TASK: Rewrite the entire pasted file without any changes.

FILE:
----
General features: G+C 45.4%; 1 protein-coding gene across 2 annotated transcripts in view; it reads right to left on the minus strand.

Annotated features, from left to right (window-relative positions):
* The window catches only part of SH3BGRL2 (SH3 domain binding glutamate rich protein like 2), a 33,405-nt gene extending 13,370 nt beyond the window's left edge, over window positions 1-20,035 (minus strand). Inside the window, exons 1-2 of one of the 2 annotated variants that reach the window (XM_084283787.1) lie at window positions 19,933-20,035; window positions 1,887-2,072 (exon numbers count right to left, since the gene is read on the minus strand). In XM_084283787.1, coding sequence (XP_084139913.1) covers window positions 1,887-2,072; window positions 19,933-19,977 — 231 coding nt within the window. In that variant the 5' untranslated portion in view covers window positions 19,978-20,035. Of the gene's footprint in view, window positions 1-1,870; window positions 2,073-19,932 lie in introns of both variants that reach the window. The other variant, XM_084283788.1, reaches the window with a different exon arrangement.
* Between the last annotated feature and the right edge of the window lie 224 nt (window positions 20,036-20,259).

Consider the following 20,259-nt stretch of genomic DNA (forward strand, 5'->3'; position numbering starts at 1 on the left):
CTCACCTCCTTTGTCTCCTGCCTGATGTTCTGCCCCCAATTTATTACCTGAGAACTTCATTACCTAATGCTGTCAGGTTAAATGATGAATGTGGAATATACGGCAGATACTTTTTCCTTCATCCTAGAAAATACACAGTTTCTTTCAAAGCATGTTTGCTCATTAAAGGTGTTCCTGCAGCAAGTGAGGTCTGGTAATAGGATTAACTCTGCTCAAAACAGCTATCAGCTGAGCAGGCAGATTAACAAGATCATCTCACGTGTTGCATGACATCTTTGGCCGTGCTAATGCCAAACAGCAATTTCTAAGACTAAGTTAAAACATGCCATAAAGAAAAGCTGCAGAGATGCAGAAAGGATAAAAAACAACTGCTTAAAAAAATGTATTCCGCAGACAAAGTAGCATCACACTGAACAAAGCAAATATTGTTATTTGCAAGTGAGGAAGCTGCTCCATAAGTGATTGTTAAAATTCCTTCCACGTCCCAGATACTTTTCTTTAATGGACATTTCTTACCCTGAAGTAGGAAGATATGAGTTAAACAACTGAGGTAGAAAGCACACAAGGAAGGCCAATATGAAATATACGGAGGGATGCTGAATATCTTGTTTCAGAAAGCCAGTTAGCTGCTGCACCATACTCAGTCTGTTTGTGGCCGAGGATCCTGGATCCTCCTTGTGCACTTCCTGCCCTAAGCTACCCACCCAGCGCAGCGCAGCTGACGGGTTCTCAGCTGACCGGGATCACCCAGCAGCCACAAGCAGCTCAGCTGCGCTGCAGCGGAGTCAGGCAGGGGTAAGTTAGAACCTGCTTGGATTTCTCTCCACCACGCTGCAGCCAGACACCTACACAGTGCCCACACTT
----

General features: G+C 45.4%; 1 protein-coding gene across 2 annotated transcripts in view; it reads right to left on the minus strand.

Annotated features, from left to right (window-relative positions):
* The window catches only part of SH3BGRL2 (SH3 domain binding glutamate rich protein like 2), a 33,405-nt gene extending 13,370 nt beyond the window's left edge, over window positions 1-20,035 (minus strand). Inside the window, exons 1-2 of one of the 2 annotated variants that reach the window (XM_084283787.1) lie at window positions 19,933-20,035; window positions 1,887-2,072 (exon numbers count right to left, since the gene is read on the minus strand). In XM_084283787.1, coding sequence (XP_084139913.1) covers window positions 1,887-2,072; window positions 19,933-19,977 — 231 coding nt within the window. In that variant the 5' untranslated portion in view covers window positions 19,978-20,035. Of the gene's footprint in view, window positions 1-1,870; window positions 2,073-19,932 lie in introns of both variants that reach the window. The other variant, XM_084283788.1, reaches the window with a different exon arrangement.
* Between the last annotated feature and the right edge of the window lie 224 nt (window positions 20,036-20,259).

Consider the following 20,259-nt stretch of genomic DNA (forward strand, 5'->3'; position numbering starts at 1 on the left):
CTCACCTCCTTTGTCTCCTGCCTGATGTTCTGCCCCCAATTTATTACCTGAGAACTTCATTACCTAATGCTGTCAGGTTAAATGATGAATGTGGAATATACGGCAGATACTTTTTCCTTCATCCTAGAAAATACACAGTTTCTTTCAAAGCATGTTTGCTCATTAAAGGTGTTCCTGCAGCAAGTGAGGTCTGGTAATAGGATTAACTCTGCTCAAAACAGCTATCAGCTGAGCAGGCAGATTAACAAGATCATCTCACGTGTTGCATGACATCTTTGGCCGTGCTAATGCCAAACAGCAATTTCTAAGACTAAGTTAAAACATGCCATAAAGAAAAGCTGCAGAGATGCAGAAAGGATAAAAAACAACTGCTTAAAAAAATGTATTCCGCAGACAAAGTAGCATCACACTGAACAAAGCAAATATTGTTATTTGCAAGTGAGGAAGCTGCTCCATAAGTGATTGTTAAAATTCCTTCCACGTCCCAGATACTTTTCTTTAATGGACATTTCTTACCCTGAAGTAGGAAGATATGAGTTAAACAACTGAGGTAGAAAGCACACAAGGAAGGCCAATATGAAATATACGGAGGGATGCTGAATATCTTGTTTCAGAAAGCCAGTTAGCTGCTGCACCATACTCAGTCTGTTTGTGGCCGAGGATCCTGGATCCTCCTTGTGCACTTCCTGCCCTAAGCTACCCACCCAGCGCAGCGCAGCTGACGGGTTCTCAGCTGACCGGGATCACCCAGCAGCCACAAGCAGCTCAGCTGCGCTGCAGCGGAGTCAGGCAGGGGTAAGTTAGAACCTGCTTGGATTTCTCTCCACCACGCTGCAGCCAGACACCTACACAGTGCCCACACTT